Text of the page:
Viruses infect all types of life forms; from animals to plants to humans and microorganisms.

Human beings have been battling viruses since time immemorial. While we try hard to fight them through drugs and vaccines, we are still a long way from completely eradicating many of them. What’s worse is that in the last couple of decades, more viruses are jumping from animals to the human species. As much as the current COVID-19 is driving us up the wall (to put it lightly), there are viruses that are far much worse and deadlier. This is based upon the likelihood of death upon infection and the numbers of deaths that have historically occurred due to them.

KBC Radio_KICD Timetable

1. Marburg Virus

It was discovered in 1967 in Marburg, Germany. It began as a hemorrhagic fever among lab workers who had imported some African Green monkeys to carry out the polio vaccine research. Spread through human to human contact, symptoms include fever, rash on the torso, fever, headache, internal bleeding and organ failure. Its mortality rate is up to 90% and to date, there is no cure. The last reported case was in the year 2005 in Angola.

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2. Ebola Virus

Since its discovery in 1976, it has killed thousands of people in Sub-Saharan Africa. It is named after the Ebola river in Democratic Republic of Congo, where it was first discovered. It is spread through contact with bodily secretions of infected people and has a mortality rate of 50%. Symptoms include fever, headache, sore throat, progressing to major internal and external bleeding and organ failure, all within 24 hours of contraction. It is sad that there is currently an outbreak of Ebola in Congo.

3. Smallpox

In the 20th century, millions of people died from Smallpox. 1 in 3 people who contracted it died while the others were left with deep medical issues, majorly blindness. Symptoms include fever, rashes and blistering of the skin. Fortunately in 1980 the World health Organization declared the world free of Smallpox as a result of a successful vaccine. We have not had a case ever since.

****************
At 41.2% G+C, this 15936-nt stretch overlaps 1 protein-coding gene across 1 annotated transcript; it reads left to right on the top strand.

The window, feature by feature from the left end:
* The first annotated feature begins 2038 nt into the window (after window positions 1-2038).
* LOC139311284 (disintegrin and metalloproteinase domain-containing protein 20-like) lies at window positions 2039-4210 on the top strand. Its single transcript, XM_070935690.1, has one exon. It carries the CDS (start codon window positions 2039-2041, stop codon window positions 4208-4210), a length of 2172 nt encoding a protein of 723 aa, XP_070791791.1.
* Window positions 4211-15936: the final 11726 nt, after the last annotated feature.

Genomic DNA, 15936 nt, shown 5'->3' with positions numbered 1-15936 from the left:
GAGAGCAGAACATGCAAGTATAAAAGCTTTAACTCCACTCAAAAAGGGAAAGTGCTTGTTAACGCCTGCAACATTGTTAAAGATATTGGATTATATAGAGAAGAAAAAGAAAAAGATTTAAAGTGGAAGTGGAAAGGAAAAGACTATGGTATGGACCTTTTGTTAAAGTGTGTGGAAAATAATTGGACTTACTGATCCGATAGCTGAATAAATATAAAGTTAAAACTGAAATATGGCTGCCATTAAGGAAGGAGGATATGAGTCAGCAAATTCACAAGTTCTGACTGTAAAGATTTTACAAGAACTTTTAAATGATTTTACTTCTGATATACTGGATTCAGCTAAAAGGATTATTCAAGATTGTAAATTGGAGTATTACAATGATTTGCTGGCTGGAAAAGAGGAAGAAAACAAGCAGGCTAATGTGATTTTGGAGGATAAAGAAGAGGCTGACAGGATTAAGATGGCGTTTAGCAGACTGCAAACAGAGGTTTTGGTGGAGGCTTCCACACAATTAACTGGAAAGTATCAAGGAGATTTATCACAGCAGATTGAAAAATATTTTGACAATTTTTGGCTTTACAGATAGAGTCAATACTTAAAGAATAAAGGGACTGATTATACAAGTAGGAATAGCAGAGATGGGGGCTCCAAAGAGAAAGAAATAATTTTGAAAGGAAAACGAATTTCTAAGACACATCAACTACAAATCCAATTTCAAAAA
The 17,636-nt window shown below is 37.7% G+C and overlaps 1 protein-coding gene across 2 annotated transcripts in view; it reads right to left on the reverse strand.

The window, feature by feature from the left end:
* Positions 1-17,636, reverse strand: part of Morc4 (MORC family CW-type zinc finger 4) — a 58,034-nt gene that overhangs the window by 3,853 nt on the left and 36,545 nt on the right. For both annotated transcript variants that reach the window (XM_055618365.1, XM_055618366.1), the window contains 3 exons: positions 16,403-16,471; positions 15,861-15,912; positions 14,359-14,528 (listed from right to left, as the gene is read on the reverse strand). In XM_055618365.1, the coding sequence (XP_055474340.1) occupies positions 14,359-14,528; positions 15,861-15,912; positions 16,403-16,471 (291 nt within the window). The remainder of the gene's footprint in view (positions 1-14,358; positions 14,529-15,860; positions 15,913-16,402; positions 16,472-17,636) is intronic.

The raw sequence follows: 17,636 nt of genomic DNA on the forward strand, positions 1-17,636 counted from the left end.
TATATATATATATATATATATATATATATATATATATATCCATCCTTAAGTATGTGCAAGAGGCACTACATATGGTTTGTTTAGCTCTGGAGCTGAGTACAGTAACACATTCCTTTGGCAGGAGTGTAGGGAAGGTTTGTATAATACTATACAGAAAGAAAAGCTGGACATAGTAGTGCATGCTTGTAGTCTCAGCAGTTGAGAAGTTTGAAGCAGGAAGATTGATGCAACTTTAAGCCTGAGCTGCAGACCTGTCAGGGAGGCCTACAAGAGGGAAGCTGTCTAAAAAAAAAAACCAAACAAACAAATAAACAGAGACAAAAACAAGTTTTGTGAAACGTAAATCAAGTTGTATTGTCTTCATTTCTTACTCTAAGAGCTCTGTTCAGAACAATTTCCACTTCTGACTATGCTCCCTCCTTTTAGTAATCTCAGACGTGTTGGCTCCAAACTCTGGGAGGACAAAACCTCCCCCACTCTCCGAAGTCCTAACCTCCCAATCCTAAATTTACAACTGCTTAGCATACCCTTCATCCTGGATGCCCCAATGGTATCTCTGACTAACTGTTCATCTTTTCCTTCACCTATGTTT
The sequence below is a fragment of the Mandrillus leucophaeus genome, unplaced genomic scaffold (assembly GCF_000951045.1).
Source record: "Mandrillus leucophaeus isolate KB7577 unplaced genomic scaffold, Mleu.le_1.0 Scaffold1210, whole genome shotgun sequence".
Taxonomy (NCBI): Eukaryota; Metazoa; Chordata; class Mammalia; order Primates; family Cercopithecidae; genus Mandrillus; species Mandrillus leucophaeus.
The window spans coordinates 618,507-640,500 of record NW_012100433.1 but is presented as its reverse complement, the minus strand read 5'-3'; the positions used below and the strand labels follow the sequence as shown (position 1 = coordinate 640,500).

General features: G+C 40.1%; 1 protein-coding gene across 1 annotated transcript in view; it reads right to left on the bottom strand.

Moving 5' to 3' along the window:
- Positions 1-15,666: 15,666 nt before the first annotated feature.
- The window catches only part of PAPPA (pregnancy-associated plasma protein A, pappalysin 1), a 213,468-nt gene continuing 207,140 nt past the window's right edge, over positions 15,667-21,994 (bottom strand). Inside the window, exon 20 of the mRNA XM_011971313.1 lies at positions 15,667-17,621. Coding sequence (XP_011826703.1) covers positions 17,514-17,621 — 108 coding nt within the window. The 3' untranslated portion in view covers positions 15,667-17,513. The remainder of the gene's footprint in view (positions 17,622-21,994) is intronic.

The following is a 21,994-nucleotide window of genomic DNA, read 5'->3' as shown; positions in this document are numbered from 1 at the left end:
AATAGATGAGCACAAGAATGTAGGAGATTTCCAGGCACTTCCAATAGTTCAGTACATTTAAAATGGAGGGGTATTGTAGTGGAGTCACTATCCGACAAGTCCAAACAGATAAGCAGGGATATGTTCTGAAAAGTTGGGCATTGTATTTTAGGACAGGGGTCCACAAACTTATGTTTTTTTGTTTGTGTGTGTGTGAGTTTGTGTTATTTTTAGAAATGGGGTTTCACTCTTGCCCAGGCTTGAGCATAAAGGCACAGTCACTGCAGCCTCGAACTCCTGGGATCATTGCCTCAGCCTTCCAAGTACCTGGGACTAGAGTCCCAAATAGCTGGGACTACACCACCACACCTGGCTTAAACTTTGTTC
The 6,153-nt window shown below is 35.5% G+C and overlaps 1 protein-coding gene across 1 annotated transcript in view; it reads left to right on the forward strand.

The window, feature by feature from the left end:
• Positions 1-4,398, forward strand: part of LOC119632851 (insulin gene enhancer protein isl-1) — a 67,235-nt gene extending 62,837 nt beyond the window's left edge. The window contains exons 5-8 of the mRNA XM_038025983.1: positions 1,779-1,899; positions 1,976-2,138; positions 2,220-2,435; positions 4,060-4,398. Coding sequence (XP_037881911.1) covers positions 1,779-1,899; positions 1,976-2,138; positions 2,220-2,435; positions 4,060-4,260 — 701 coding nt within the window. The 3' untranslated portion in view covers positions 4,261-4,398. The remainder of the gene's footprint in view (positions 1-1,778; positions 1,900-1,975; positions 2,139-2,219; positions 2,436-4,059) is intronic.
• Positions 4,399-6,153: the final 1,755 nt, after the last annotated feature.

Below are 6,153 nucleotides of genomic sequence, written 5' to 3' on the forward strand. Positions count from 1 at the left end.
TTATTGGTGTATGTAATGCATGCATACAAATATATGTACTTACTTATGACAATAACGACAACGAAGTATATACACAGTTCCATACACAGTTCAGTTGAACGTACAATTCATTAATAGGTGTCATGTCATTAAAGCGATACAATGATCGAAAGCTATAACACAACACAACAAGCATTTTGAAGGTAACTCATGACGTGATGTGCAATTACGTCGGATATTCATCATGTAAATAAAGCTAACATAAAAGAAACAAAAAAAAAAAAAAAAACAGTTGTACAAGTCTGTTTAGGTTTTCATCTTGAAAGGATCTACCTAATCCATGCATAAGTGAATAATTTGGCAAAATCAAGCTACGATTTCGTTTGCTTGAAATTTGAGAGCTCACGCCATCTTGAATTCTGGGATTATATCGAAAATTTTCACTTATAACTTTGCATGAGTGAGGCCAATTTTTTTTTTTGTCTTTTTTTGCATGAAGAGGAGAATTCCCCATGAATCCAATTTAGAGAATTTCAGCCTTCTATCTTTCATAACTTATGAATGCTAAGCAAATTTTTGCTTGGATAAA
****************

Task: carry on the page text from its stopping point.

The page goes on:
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Smallpox Prevention

4. Dengue Fever

It was first discovered in the 1950s in the Philippines and has since spread to the tropical and subtropical areas of the earth. It is carried by mosquitoes and has a mortality rate of up to 20%. Symptoms include severe headache, fever and hemorrhaging. There exists a vaccine for people aged 9-45 years but only for those who have contracted Dengue before.

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dengue | Symptoms, Causes, & Treatment | Britannica

5. Rabies

Rabies dates back to ancient history when many Babylonians died from it or became mad after being bitten by dogs. It’s contracted through attacks and bites from rabid animals and can result in death if left untreated. Its advanced symptoms are zombie-like and include delirium, hallucinations and violent behaviour. Luckily there exists a Rabies vaccine for animals and it is totally treatable.

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6. Hantavirus

This one is a bit complex because there exits many different strains of Hantavirus carried by different rodent species, causing different illnesses in humans. It was discovered in the 1950s during the Korean war when more than 3000 troops became infected. The U.S.A. has seen the most recent outbreak in 2012. Its most common symptom is the hemorrhagic fever and failure of organs such as kidneys and lungs.

7. Influenza Virus

More commonly known as the flu. The most deadly pandemic of the flu was the Spanish flu which occurred in 1918 and killed over 50 million people within 2 years. It is a respiratory illness that is constantly mutating which makes it difficult to deal with. There is an Influenza vaccine and most people survive the virus.

Spanish Flu in 1918

8. Honorary mention of the Coronavirus.

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